SCARBOROUGH: “Harry Potter and the Goblet Of Fire” opens at midnight tonight. And “Muggles” are lining up already, including my younger son.
The fourth “Potter” movie in the series, rated PG-13, shows Harry competing in wizardry competitions, but some really are fearing right now that it could promote the occult to children.
With me now are Tommy Turner, a Michigan pastor who believes the “Potter” franchise is bad. And Karen Holt, she is the editor of “Publishers Weekly.”
Pastor, let‘s go to you first.
Obviously, I have got children that have watched all of these movies.
You think it‘s a bad idea. Why?
TOMMY TURNER, PASTOR: Yes, I do, Joe.
The Bible says to train up a child in the way he should go, and when he is old, he will not depart from the faith. We need to realize there is a strong delusion being sent that is deceiving the nation. And the Bible teaches us that idolater and sorcerers will have their part in a lake of fire. And we need to come alive and say I‘m not going to allow my door, the door to be opened to my child‘s heart to be deceived from this strong delusion from the enemy.
SCARBOROUGH: So, do you think if my son goes to see this movie, he will be more likely, despite the fact he goes to church and he is a Christian, do you think he will be more likely to be enticed to join a cult or to study the occult?
TURNER: Yes, Joe.
What you feed grows. Trash in, trash out. We have to build our lives on the rock Jesus. And if we‘re not building our lives on faith, whatever comes will blow us over. We need to be strong in who we are, in our character, who we believe in. And the answer is yes, because if you go to a “Harry Potter” Web site and look at all of the links that hook you up to the occult, we need to realize we are facing real spirits of the demon world, following Lucifer, (INAUDIBLE) and so on and so forth.
The spirit world is real. So, we don‘t want to teach our children that it is fun, it‘s OK. It‘s very serious and very dangerous, and we must take alert to this activity.
SCARBOROUGH: Karen Holt, is “Harry Potter” dangerous to America‘s children?
KAREN HOLT, “PUBLISHERS WEEKLY”: No. I mean, fantasy and magic have been a part of children‘s literature since there‘s been children‘s literature. I mean, we all grew up with Snow White and Cinderella. I don‘t think it turned any of us into occultists.
SCARBOROUGH: So, talk about why this movie and these books are so overwhelmingly successful, when every time a new book or new movie comes out, you hear a lot of these same criticisms, that it does go into the occult, that it studies the darker side of spirituality.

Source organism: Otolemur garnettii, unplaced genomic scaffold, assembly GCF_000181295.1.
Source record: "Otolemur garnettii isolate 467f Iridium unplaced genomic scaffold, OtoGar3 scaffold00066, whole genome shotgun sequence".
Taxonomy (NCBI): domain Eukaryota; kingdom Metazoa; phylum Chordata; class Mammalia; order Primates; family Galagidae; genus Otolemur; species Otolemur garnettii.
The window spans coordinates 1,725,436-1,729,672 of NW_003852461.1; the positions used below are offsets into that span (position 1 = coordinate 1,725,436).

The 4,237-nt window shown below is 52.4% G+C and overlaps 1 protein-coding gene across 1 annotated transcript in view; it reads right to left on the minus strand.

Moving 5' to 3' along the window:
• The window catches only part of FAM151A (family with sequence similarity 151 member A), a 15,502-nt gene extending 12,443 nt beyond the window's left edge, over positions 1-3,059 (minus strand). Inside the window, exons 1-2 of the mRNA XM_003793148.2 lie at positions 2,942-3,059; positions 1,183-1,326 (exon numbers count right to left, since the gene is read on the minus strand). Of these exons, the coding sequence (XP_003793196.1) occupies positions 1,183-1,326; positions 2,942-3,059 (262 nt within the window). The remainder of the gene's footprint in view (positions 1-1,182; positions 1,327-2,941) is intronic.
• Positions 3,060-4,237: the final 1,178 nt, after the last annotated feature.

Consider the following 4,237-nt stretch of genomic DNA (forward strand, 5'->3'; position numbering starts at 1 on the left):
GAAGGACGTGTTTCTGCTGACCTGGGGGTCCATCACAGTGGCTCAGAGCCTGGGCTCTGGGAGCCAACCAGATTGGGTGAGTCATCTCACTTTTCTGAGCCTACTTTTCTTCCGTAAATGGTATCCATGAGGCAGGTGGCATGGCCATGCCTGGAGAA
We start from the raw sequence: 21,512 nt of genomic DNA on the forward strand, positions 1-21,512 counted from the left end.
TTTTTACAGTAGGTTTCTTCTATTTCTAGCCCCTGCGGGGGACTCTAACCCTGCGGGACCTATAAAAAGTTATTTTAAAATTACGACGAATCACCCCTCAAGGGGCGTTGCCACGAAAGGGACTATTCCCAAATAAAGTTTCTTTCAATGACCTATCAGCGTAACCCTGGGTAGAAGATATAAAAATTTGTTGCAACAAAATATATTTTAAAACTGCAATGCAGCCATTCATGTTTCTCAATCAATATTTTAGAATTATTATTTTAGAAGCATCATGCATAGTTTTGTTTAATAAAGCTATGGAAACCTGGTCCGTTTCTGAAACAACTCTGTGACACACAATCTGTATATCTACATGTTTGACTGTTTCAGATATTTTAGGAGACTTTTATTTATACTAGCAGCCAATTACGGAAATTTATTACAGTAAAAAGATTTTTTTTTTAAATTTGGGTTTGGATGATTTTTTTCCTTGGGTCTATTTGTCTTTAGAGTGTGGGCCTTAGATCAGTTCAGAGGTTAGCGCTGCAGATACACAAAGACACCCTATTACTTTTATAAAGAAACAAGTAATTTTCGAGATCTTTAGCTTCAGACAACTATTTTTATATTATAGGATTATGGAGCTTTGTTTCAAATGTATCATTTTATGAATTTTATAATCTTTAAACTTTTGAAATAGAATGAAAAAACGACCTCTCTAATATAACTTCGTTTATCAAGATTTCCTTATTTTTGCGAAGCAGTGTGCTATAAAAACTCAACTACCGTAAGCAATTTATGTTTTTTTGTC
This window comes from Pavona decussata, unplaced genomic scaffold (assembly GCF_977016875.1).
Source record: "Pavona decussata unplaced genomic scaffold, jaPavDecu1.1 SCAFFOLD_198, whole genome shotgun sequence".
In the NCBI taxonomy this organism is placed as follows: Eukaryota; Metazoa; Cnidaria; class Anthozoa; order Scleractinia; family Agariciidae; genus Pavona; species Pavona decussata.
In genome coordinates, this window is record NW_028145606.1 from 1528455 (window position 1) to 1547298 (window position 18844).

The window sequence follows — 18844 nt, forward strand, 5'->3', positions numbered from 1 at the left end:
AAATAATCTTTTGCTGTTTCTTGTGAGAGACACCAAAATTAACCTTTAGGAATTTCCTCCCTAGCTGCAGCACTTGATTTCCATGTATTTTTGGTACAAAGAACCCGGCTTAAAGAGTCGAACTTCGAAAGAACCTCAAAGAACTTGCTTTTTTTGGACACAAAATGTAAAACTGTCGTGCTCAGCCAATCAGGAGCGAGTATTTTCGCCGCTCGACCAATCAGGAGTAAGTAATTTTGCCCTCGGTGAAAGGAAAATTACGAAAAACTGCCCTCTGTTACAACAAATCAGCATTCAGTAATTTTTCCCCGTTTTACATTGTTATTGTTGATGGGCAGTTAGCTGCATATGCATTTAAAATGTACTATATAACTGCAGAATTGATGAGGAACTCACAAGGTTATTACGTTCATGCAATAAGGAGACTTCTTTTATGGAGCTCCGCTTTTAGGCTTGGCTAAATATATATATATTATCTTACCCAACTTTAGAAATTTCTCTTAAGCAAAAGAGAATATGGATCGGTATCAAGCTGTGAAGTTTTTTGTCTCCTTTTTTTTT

Well, it‘s just a big target. I don‘t think there‘s anything unusual about these books, except that they‘re incredibly popular, and so it makes it a high-profile target for these groups that would actually like to eliminate, I think, anything that didn‘t fit with their religious beliefs.
SCARBOROUGH: Pastor Turner, do you agree with that?
TURNER: I would like to tell her that she is also under a strong delusion, that the word of God prophesied that all these things will come to pass.
Remember, there is a lake of fire that the unbeliever, the sorcerers and the idolaters will end up in. Do you want your children to face that or do you want to protect them from what we know is going to come to pass?
HOLT: Well, as I said, I think fantasy and magic have been part of children‘s literature forever.
And, you know, I don‘t know, is there an epidemic in this country of children becoming satanists, of children turning to the occult? If there is, I don‘t know about it. What I do know is that reading is on the decline in this country. And that is a serious problem. The NEA did a study last year showing that fewer and fewer adults are reading literature.
Less than about a third of adult men actually read any sort of literature at all. So, again, I don‘t know. Maybe there is an epidemic of satanism. I don‘t see it. What we do know is that reading is in trouble and that this is one way to help.
SCARBOROUGH: All right.
SCARBOROUGH: We‘re going to have to leave it there.
Thank you, Pastor. Thank you, Karen Holt. Greatly appreciate you being here.